December 30, 2013
Critics Decry Proposed Removal Of Gray Wolf From Endangered Species List
Brett Smith for redOrbit.com – Your Universe Online
While the removal of an animal from the federal endangered species list would normally be cause for celebration among environmentalists, a new report in the journal Conservation Letters asserted that a proposal by the Fish and Wildlife Service to remove the gray wolf from the list would have unintended negative consequences for other endangered species.
"The Fish and Wildlife Service is supposed to detail what the threats are and if they're substantial enough, they're supposed to list a species and put in place policies to mitigate the threats," said report author Jeremy Bruskotter, an ecology professor at The Ohio State University.
In 1973, congress passed the Endangered Species Act, which was drafted to protect any species threatened with extinction throughout all or a major portion of its range. In order for a species to be removed from the list, the FWS must declare it is no longer endangered in all or a "significant portion of its range."
While the gray wolf has recovered in the northern Rockies and upper Great Lakes, it has not recovered across the other 85 percent of its historic range, from the West Coast through New England in the northern half of the country, and as far east as the middle of Texas in the southern half of the country.
"So what the service is saying is that wolves are going to be called recovered in most of the United States despite the fact that very few wolves live outside these two recovered areas," Bruskotter said. "Wherever they are now, that's their range – which means taking the historic and geographic component out of the listing process."
The report authors said the new rule considers much of the wolf’s historic range uninhabitable due to human settlement and would essentially allow FWS to declare a habitat unsuitable for an endangered animal because a human “threat” exists on the land.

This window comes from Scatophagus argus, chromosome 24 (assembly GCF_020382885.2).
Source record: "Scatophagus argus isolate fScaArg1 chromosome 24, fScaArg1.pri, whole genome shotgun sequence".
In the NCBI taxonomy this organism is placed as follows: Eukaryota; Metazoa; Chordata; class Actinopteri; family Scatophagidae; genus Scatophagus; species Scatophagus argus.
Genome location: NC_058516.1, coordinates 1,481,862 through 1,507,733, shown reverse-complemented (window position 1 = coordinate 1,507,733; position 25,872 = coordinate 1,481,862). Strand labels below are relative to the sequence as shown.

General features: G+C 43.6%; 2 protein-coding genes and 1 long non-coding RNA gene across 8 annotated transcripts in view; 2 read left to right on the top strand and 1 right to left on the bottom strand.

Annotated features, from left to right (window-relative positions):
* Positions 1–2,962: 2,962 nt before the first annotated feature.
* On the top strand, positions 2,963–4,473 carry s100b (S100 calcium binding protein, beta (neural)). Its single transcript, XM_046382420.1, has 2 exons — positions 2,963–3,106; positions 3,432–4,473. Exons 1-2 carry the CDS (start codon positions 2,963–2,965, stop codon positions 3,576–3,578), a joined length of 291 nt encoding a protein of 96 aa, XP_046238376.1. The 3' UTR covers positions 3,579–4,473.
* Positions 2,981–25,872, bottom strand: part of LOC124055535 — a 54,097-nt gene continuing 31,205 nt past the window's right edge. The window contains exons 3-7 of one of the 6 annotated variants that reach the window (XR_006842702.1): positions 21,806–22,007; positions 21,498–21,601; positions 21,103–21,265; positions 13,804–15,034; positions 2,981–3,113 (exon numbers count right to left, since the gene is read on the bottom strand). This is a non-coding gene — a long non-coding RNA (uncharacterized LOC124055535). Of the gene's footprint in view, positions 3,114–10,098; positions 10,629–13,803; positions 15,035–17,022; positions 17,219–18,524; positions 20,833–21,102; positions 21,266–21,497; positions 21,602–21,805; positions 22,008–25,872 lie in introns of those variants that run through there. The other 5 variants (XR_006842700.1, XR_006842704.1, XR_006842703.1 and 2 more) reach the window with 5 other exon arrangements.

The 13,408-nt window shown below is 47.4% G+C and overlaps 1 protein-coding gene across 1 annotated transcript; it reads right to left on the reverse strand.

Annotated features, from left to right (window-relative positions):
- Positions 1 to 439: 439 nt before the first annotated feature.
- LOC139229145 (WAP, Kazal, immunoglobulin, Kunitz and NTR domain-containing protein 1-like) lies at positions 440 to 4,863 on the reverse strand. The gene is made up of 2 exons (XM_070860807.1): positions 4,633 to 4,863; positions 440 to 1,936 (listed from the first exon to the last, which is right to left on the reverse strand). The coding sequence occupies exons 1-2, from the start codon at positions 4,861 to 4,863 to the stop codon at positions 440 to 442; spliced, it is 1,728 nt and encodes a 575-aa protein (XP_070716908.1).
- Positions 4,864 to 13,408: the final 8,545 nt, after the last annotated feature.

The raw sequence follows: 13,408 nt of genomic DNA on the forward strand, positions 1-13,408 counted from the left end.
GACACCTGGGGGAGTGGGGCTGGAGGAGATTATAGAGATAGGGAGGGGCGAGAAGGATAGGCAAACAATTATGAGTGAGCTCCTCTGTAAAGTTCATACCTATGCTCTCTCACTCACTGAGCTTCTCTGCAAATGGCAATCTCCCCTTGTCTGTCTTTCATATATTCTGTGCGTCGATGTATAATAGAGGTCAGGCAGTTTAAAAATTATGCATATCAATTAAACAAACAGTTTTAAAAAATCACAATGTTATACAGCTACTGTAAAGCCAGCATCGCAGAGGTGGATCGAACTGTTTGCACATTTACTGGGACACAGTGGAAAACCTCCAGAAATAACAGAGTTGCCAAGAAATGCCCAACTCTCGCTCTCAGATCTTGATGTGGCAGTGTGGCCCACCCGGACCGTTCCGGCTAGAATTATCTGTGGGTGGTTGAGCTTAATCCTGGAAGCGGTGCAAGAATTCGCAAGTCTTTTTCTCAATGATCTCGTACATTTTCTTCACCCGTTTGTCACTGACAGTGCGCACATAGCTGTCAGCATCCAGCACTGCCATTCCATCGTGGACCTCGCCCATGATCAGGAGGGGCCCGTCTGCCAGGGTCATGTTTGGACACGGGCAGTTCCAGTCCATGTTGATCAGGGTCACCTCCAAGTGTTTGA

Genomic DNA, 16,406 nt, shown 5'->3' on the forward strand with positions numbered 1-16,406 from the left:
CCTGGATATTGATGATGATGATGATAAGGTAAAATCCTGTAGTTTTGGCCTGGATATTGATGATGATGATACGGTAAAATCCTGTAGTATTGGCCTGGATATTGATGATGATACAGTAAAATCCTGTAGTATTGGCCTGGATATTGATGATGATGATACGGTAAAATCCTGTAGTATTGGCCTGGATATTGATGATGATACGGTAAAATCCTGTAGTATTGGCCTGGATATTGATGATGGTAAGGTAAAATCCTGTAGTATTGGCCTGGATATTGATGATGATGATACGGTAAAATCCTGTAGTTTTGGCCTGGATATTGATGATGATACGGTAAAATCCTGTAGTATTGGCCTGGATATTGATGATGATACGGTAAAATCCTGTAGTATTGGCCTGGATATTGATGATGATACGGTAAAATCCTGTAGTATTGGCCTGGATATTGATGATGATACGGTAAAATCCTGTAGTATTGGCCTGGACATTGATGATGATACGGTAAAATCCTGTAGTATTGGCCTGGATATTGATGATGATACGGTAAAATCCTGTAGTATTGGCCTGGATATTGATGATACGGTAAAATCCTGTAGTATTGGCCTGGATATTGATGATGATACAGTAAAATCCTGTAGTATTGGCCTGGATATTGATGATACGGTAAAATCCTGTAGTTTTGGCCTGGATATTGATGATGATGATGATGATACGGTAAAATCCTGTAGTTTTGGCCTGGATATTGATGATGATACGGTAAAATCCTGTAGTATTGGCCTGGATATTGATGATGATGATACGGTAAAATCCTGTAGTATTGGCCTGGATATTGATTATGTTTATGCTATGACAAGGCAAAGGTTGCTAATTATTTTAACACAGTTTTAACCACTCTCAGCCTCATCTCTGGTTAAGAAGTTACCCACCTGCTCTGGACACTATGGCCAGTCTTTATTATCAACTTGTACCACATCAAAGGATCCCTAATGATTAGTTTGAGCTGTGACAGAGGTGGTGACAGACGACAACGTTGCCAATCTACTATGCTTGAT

"Here, they're saying that they recognize the threat of human intolerance and instead of mitigating the threat, they're just going to say the land is unsuitable,” Bruskotter said.
The report authors argue that the rule "specifically creates incentive to destroy habitat in advance of a listing and do things that aren't good for endangered species."
The Endangered Species Act also requires the service to judge the "best available science" in determining if threats have receded and a species is on the mend. The report authors argued that FWS ignored studies that suggest human support for wolf restoration is high, but instead claimed that human populated areas are unsuitable because of intolerance for the animals.
"That process is not the best available science," Bruskotter said.
Bruskotter acknowledged that FWS is in the unenviable position of being caught between hunters and livestock producers on one side; and wildlife advocates on the other. However, that fact doesn’t excuse the agency from acting on behalf of other endangered species as the law stipulates, he said.
"The law is supposed to help the protected species, not just describe the threats to that species. But to construct this delisting rule, they've had to interpret policy and science in every case in a way that either disregards threats to wolves, or treats them as insurmountable," Bruskotter said. "They're doing the opposite of what the act requires."